The Solution for Laziness is an Intelligent Faith
Today is Good Shepherd Sunday or Vocation Sunday. It is a day dedicated by the Church to pray for priestly vocations, but at the same time, it is a day to remember that being a Christian is also a vocation, a call to all baptized Christians to become good shepherds like Jesus for others: to our children, our dependents, workmates, classmates, the sick and the elderly, the poor, the disappointed, etc.
Was it not necessary that the Christ should suffer - Reflections on the Word of God (April 30, 2017)
"Was it Not Necessary that the Christ Should Suffer?"
As we journey into the Easter season, it is helpful to remember that we are meant not only to celebrate the fact of the Resurrection of Christ, but especially to remember the things that Jesus did and said in his own lifetime and to re-read it all in the light of the Resurrection; and to re-interpret our own lives according to the Lord's Risen life after his suffering. This happens on this Third Sunday of Easter in the walk to Emmaus, where the two disciples of Christ were actually disappointed with the death of Jesus, and the Lord Himself comes up and walks beside them to listen to them and to help them understand the need and purpose for the cross to have a full life.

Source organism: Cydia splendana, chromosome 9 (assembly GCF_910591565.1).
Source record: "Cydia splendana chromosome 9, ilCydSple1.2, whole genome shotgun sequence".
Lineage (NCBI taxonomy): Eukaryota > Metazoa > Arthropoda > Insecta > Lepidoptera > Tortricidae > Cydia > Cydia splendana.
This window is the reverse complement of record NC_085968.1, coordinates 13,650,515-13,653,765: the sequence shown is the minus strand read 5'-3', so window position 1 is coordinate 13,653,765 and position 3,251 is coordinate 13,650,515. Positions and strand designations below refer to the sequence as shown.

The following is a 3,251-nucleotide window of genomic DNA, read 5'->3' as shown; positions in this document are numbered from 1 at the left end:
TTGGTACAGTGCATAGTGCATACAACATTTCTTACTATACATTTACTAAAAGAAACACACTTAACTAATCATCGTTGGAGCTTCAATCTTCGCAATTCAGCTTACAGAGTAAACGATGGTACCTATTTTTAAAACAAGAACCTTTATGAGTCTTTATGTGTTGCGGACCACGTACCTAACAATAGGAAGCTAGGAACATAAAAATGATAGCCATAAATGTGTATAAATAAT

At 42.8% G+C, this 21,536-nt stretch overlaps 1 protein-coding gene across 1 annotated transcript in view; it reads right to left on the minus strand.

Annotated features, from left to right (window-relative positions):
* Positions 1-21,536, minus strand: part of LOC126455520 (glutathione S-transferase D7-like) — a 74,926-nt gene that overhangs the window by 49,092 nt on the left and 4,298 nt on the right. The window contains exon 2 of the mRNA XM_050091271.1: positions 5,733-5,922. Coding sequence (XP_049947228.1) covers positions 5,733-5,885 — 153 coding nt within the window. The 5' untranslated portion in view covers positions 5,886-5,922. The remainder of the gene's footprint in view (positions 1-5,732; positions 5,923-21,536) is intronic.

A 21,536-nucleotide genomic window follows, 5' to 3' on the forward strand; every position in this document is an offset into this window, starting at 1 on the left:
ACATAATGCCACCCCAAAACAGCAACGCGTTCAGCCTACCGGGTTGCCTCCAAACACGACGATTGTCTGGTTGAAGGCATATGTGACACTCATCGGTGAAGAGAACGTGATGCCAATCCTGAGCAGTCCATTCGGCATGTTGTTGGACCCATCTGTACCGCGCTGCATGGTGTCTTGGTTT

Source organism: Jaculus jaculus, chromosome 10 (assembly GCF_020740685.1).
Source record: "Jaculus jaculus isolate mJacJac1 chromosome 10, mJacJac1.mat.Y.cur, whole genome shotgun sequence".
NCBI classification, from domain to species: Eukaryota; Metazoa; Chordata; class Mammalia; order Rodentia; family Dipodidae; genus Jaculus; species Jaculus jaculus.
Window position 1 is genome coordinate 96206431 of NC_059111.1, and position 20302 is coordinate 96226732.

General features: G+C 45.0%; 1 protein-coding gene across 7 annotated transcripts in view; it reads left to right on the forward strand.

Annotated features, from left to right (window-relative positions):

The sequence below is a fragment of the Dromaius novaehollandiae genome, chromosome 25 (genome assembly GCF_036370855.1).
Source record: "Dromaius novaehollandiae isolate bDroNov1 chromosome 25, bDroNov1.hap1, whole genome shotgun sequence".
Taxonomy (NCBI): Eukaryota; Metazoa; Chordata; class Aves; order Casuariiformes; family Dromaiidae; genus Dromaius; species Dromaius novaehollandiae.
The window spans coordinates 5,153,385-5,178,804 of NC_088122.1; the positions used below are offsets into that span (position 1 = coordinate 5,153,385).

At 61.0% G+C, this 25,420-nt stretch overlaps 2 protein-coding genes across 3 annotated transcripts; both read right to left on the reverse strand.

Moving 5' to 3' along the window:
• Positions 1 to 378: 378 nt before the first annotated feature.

"Peace be with you"
The Gospel of today shows the disciples gathered in the upper room with fear. Jesus enters in their midst and greets them with his peace, showing them his wounds. At the sight of this, the disciples are filled with joy. It is as if the wounds of Christ in his resurrected body were a sign of hope for all the wounds that are still found in the world. As Christians, we are called to contemplate these wounds like the disciples in order to find peace - peace not in the fact that there are no more problems and struggles in the world, but peace in the faith that Christ has assumed all these wounds in his own body and will bring them all to healing in his own time and ways.